New York’s rooftops could provide up to 37.4 percent of the Empire State’s electric needs. That’s one of the findings from a new solar integration study by the New York Independent System Operator (NYISO), which manages the electric grid in the state. However, the study also observed that the state’s transmission grid will have to change to accommodate the increases in renewable energy from solar and wind.
A National Renewable Energy Laboratory report found that New York could get up to 4,500 megawatts of electric generation from wind and 9,000 megawatts of electric generation from solar. The new report, Solar Impact on Grid Operations – An Initial Assessment, showed that yes the state’s electric grid can handle the higher concentrations of variable, renewable energy from wind and solar power.
The study comes at the right time. Earlier this year Gov. Andrew Cuomo announced that under the state’s clean energy standard, the state will source 50 percent of its electric from renewables like wind and solar and other clean energy sources by 2030. As such development of both wind and solar power are likely to go up in the state.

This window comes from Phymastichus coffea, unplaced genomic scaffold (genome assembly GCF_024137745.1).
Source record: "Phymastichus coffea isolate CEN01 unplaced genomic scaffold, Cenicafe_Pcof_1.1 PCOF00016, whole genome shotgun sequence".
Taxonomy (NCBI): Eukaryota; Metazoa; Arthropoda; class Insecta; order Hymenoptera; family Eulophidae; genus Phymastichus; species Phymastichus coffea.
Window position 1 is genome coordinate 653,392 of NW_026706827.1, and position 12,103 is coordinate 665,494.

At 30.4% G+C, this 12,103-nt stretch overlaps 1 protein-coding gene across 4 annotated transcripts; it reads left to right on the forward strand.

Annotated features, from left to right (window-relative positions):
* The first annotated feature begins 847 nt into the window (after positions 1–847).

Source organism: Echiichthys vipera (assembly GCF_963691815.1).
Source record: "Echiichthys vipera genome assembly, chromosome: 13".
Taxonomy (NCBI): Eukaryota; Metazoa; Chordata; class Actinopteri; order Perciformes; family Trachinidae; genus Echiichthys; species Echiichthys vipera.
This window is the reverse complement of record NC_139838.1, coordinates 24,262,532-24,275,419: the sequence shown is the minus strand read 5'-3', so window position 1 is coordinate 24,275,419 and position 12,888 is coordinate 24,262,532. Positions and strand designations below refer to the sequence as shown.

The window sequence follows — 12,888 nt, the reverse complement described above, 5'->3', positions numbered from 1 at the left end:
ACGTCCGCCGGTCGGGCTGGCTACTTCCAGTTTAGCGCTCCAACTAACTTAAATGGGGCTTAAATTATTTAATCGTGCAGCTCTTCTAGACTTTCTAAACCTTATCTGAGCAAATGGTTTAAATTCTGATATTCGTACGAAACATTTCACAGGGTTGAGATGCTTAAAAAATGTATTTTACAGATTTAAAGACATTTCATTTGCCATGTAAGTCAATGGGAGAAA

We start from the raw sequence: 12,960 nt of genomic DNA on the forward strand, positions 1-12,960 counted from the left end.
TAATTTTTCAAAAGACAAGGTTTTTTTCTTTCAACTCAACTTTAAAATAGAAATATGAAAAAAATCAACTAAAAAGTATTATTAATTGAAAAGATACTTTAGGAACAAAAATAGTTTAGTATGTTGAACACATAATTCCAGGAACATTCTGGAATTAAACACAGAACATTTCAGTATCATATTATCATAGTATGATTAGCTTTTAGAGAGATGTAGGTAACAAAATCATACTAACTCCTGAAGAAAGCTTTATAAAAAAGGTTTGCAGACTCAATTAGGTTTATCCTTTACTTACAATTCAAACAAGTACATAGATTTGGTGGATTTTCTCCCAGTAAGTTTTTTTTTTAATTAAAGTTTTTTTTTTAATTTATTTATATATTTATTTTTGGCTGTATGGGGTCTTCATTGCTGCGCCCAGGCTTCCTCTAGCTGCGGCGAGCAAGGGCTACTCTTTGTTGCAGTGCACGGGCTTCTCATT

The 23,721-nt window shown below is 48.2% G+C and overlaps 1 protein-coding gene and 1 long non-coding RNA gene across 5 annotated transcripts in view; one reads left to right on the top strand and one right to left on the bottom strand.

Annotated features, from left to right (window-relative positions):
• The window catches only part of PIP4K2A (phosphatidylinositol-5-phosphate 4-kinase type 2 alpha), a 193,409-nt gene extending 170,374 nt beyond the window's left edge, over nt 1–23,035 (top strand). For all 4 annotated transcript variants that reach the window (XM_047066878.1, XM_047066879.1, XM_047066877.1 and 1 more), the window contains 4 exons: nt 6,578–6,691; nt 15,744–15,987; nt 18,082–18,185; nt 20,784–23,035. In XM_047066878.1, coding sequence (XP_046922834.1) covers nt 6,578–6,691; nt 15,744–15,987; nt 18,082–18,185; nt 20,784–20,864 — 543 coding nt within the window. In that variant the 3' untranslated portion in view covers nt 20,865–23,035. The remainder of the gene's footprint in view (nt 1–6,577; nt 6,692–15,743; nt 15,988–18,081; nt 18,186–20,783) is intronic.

“As the penetration levels of solar PV and wind increase, any projected increases in regulation requirements are relatively minor and can readily be accommodated within the current market rules, transmission system operations, and generation resource mix,” the study observed in its executive summary. However, the study noted that its finding is based on the state’s current electric generation and if the state’s energy generation changes the grid’s ability to handle the additional power may also change. “It is, therefore, recommended that the NYISO continue to track solar PV and wind penetration levels and the capability of its generation fleet to provide such services in order to assess and make adjustments, as appropriate.”
The study made other important observations as well. “The large-scale implementation of behind-the-meter solar PV [i.e., rooftop solar] will impact the NYISO’s load profile and associated system operations. Although such impacts may be mitigated to a degree and at some future date by the implementation of on-site electric storage technologies, it is recommended that the NYISO take action now to incorporate in its control room operations and markets real-time and day-ahead forecasts of solar PV output as soon as practicable.”Tweet